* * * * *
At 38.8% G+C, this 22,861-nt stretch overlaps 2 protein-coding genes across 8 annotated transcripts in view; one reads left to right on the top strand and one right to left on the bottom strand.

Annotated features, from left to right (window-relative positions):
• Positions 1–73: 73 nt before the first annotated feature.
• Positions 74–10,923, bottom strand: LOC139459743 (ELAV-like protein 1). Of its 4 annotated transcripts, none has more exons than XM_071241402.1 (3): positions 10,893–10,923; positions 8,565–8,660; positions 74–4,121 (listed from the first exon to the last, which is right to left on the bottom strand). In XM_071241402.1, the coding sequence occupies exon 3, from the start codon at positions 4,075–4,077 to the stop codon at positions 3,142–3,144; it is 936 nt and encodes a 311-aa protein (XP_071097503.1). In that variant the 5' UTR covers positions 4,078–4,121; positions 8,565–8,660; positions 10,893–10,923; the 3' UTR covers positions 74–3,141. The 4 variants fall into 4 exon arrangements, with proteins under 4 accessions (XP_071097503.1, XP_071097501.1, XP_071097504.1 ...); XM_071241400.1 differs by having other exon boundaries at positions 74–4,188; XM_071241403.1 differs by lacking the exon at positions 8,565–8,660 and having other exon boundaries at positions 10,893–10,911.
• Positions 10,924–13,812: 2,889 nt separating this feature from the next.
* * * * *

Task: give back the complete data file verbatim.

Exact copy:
At 38.8% G+C, this 22,861-nt stretch overlaps 2 protein-coding genes across 8 annotated transcripts in view; one reads left to right on the top strand and one right to left on the bottom strand.

Annotated features, from left to right (window-relative positions):
• Positions 1–73: 73 nt before the first annotated feature.
• Positions 74–10,923, bottom strand: LOC139459743 (ELAV-like protein 1). Of its 4 annotated transcripts, none has more exons than XM_071241402.1 (3): positions 10,893–10,923; positions 8,565–8,660; positions 74–4,121 (listed from the first exon to the last, which is right to left on the bottom strand). In XM_071241402.1, the coding sequence occupies exon 3, from the start codon at positions 4,075–4,077 to the stop codon at positions 3,142–3,144; it is 936 nt and encodes a 311-aa protein (XP_071097503.1). In that variant the 5' UTR covers positions 4,078–4,121; positions 8,565–8,660; positions 10,893–10,923; the 3' UTR covers positions 74–3,141. The 4 variants fall into 4 exon arrangements, with proteins under 4 accessions (XP_071097503.1, XP_071097501.1, XP_071097504.1 ...); XM_071241400.1 differs by having other exon boundaries at positions 74–4,188; XM_071241403.1 differs by lacking the exon at positions 8,565–8,660 and having other exon boundaries at positions 10,893–10,911.
• Positions 10,924–13,812: 2,889 nt separating this feature from the next.